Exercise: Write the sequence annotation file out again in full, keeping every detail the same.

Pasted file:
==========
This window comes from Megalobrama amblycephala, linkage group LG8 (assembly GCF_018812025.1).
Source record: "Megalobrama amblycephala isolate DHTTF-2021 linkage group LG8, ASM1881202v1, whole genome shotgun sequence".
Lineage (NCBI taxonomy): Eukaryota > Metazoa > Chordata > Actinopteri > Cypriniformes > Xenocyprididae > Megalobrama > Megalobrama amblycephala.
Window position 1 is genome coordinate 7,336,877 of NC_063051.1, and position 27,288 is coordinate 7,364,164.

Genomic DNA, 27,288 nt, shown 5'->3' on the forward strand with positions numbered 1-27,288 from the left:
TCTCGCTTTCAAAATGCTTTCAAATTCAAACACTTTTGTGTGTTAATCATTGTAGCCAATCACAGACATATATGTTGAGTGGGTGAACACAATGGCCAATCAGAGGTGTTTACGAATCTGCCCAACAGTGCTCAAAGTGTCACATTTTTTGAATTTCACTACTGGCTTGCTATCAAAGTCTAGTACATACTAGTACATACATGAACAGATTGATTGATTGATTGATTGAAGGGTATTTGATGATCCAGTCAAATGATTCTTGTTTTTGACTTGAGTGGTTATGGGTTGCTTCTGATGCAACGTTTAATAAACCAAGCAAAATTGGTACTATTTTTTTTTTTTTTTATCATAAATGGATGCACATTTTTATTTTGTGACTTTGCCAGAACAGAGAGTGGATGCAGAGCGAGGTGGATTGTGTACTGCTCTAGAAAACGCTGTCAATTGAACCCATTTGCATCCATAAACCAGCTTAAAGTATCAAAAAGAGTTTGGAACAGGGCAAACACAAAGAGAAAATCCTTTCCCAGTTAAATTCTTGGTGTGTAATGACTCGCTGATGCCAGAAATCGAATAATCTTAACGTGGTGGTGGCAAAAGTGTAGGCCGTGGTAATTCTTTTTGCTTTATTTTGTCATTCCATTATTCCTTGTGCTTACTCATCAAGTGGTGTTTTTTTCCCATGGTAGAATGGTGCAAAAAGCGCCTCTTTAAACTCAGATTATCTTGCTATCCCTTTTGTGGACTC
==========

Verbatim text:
This window comes from Megalobrama amblycephala, linkage group LG8 (assembly GCF_018812025.1).
Source record: "Megalobrama amblycephala isolate DHTTF-2021 linkage group LG8, ASM1881202v1, whole genome shotgun sequence".
Lineage (NCBI taxonomy): Eukaryota > Metazoa > Chordata > Actinopteri > Cypriniformes > Xenocyprididae > Megalobrama > Megalobrama amblycephala.
Window position 1 is genome coordinate 7,336,877 of NC_063051.1, and position 27,288 is coordinate 7,364,164.

Genomic DNA, 27,288 nt, shown 5'->3' on the forward strand with positions numbered 1-27,288 from the left:
TCTCGCTTTCAAAATGCTTTCAAATTCAAACACTTTTGTGTGTTAATCATTGTAGCCAATCACAGACATATATGTTGAGTGGGTGAACACAATGGCCAATCAGAGGTGTTTACGAATCTGCCCAACAGTGCTCAAAGTGTCACATTTTTTGAATTTCACTACTGGCTTGCTATCAAAGTCTAGTACATACTAGTACATACATGAACAGATTGATTGATTGATTGATTGAAGGGTATTTGATGATCCAGTCAAATGATTCTTGTTTTTGACTTGAGTGGTTATGGGTTGCTTCTGATGCAACGTTTAATAAACCAAGCAAAATTGGTACTATTTTTTTTTTTTTTTATCATAAATGGATGCACATTTTTATTTTGTGACTTTGCCAGAACAGAGAGTGGATGCAGAGCGAGGTGGATTGTGTACTGCTCTAGAAAACGCTGTCAATTGAACCCATTTGCATCCATAAACCAGCTTAAAGTATCAAAAAGAGTTTGGAACAGGGCAAACACAAAGAGAAAATCCTTTCCCAGTTAAATTCTTGGTGTGTAATGACTCGCTGATGCCAGAAATCGAATAATCTTAACGTGGTGGTGGCAAAAGTGTAGGCCGTGGTAATTCTTTTTGCTTTATTTTGTCATTCCATTATTCCTTGTGCTTACTCATCAAGTGGTGTTTTTTTCCCATGGTAGAATGGTGCAAAAAGCGCCTCTTTAAACTCAGATTATCTTGCTATCCCTTTTGTGGACTC